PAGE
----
Iterators.jl
Common functional iterator patterns.
Installation
Install this package with Pkg.add("Iterators")
Usage

takestrict(xs, n)
Equivalent to
take
, but will throw an exception if fewer thann
items are encountered inxs
. 
repeatedly(f, [n])
Call a function
n
times, or infinitely ifn
is omitted.Example:
for t in repeatedly(time_ns, 3) @show t end
t = 0x0000592ff83caf87 t = 0x0000592ff83d8cf4 t = 0x0000592ff83dd11e

chain(xs...)
Iterate through any number of iterators in sequence.
Example:
for i in chain(1:3, ['a', 'b', 'c']) @show i end
i = 1 i = 2 i = 3 i = 'a' i = 'b' i = 'c'

product(xs...)
Iterate over all combinations in the cartesian product of the inputs.
Example:
for p in product(1:3,1:2) @show p end
yields
p = (1,1) p = (2,1) p = (3,1) p = (1,2) p = (2,2) p = (3,2)

distinct(xs)
Iterate through values skipping over those already encountered.
Example:
for i in distinct([1,1,2,1,2,4,1,2,3,4]) @show i end
i = 1 i = 2 i = 4 i = 3

nth(xs, n)
Return the n'th element of
xs
. Mostly useful for non indexable collections.Example:
nth(1:3, 3)
3

takenth(xs, n)
Iterate through every n'th element of
xs
Example:
collect(takenth(5:15,3))
3element Array{Int32,1}: 7 10 13

partition(xs, n, [step])
Group values into
n
tuples.Example:
for i in partition(1:9, 3) @show i end
i = (1,2,3) i = (4,5,6) i = (7,8,9)
If the
step
parameter is set, each tuple is separated bystep
values.Example:
for i in partition(1:9, 3, 2) @show i end
i = (1,2,3) i = (3,4,5) i = (5,6,7) i = (7,8,9)

groupby(f, xs)
Group consecutive values that share the same result of applying
f
.Example:
for i in groupby(x > x[1], ["face", "foo", "bar", "book", "baz", "zzz"]) @show i end
i = ASCIIString["face","foo"] i = ASCIIString["bar","book","baz"] i = ASCIIString["zzz"]

imap(f, xs1, [xs2, ...])
Iterate over values of a function applied to successive values from one or more iterators.
Example:
for i in imap(+, [1,2,3], [4,5,6]) @show i end
i = 5 i = 7 i = 9

subsets(xs)
Iterate over every subset of a collection
xs
.Example:
for i in subsets([1,2,3]) @show i end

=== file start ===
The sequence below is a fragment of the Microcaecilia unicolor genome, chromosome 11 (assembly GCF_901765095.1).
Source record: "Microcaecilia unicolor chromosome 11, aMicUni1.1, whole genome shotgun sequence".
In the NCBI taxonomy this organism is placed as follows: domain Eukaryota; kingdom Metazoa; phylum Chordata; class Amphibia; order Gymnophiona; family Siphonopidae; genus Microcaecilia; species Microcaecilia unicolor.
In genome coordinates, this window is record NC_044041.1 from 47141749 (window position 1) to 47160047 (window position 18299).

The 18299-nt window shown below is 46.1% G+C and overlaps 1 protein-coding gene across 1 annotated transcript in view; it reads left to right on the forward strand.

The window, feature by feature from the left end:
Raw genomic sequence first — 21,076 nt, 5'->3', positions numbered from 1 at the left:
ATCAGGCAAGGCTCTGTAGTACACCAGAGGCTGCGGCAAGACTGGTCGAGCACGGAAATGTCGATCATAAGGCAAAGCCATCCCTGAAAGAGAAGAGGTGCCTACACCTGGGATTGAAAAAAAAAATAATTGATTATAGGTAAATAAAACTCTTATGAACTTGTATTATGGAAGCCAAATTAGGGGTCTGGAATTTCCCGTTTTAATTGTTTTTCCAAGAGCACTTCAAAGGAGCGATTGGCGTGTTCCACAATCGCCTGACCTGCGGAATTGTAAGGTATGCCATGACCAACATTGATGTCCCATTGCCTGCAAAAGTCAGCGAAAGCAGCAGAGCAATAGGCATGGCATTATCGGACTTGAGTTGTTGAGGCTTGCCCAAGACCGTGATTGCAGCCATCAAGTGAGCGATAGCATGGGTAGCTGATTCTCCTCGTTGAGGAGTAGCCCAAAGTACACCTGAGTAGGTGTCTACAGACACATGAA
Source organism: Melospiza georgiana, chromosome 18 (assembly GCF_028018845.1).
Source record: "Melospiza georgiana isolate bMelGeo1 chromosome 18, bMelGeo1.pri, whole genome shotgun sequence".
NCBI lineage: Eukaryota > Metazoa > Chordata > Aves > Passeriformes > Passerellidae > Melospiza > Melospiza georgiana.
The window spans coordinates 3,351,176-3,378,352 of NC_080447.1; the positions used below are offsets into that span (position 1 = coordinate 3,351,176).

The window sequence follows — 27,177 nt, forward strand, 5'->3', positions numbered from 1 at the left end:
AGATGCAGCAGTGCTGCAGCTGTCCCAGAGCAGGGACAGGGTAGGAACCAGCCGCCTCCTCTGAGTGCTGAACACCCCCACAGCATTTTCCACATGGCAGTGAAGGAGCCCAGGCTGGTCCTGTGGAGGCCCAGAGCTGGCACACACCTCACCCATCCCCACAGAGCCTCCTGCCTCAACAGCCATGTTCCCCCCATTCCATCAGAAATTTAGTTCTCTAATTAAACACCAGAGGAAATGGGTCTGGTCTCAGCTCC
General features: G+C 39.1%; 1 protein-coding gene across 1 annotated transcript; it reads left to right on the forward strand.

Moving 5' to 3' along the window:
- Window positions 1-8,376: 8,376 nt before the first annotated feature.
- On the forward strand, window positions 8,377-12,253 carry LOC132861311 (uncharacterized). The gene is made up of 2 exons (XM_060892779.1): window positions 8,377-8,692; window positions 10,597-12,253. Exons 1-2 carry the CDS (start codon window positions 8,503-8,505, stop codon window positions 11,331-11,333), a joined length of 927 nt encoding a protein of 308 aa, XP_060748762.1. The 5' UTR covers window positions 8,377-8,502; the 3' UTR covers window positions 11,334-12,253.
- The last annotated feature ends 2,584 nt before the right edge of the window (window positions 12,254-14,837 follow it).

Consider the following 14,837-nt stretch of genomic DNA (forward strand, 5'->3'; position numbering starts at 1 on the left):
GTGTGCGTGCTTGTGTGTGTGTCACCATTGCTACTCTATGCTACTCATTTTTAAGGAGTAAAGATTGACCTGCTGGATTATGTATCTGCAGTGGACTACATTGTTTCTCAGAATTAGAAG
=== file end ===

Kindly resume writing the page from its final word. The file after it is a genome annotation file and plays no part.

i = [] i = [1] i = [2] i = [1,2] i = [3] i = [1,3] i = [2,3] i = [1,2,3]

subsets(xs, k)
Iterate over every subset of size
k
from a collectionxs
.Example:
for i in subsets([1,2,3],2) @show i end
i = [1,2] i = [1,3] i = [2,3]

peekiter(xs)
Add possibility to peek head element of an iterator without updating the state.
Example:
it = peekiter(["face", "foo", "bar", "book", "baz", "zzz"]) s = start(it) @show peek(it, s) @show peek(it, s) x, s = next(it, s) @show x @show peek(it, s)
peek(it,s) = Nullable("face") peek(it,s) = Nullable("face") # no change x = "face" peek(it,s) = Nullable("foo")

ncycle(xs,n)
Cycles through an iterator
n
timesExample:
for i in ncycle(1:3, 2) @show i end
i = 1 i = 2 i = 3 i = 1 i = 2 i = 3

iterate(f, x)
Iterate over successive applications of
f
, as inf(x), f(f(x)), f(f(f(x))), ...
.Example:
for i in take(iterate(x > 2x, 1), 5) @show i end
i = 1 i = 2 i = 4 i = 8 i = 16
@itr
macro for automatic inlining in for
loops
The Using functional iterators is powerful and concise, but may incur in some
overhead, and manually inlining the operations can typically improve
performance in critical parts of the code. The @itr
macro is provided to do
that automatically in some cases. Its usage is trivial: for example, given this code:
for (x,y) in zip(a,b)
@show x,y
end
the automatically inlined version can be obtained by simply doing:
@itr for (x,y) in zip(a,b)
@show x,y
end
This typically results in faster code, but its applicability has limitations:
 it only works with
for
loops;  if multiple nested iterators are used, only the outermost is affected by the transformation;
 explicit expressions are required (i.e. when a
Tuple
is expected, an explicit tuple must be provided, a tuple variable won't be accepted);  splicing is not supported;
 multidimensional loops (i.e. expressions such as
for x in a, y in b
) are not supported
The @itr
macro can be used with the following supported iterators:
 zip
 enumerate
 take
 takestrict
 drop
 chain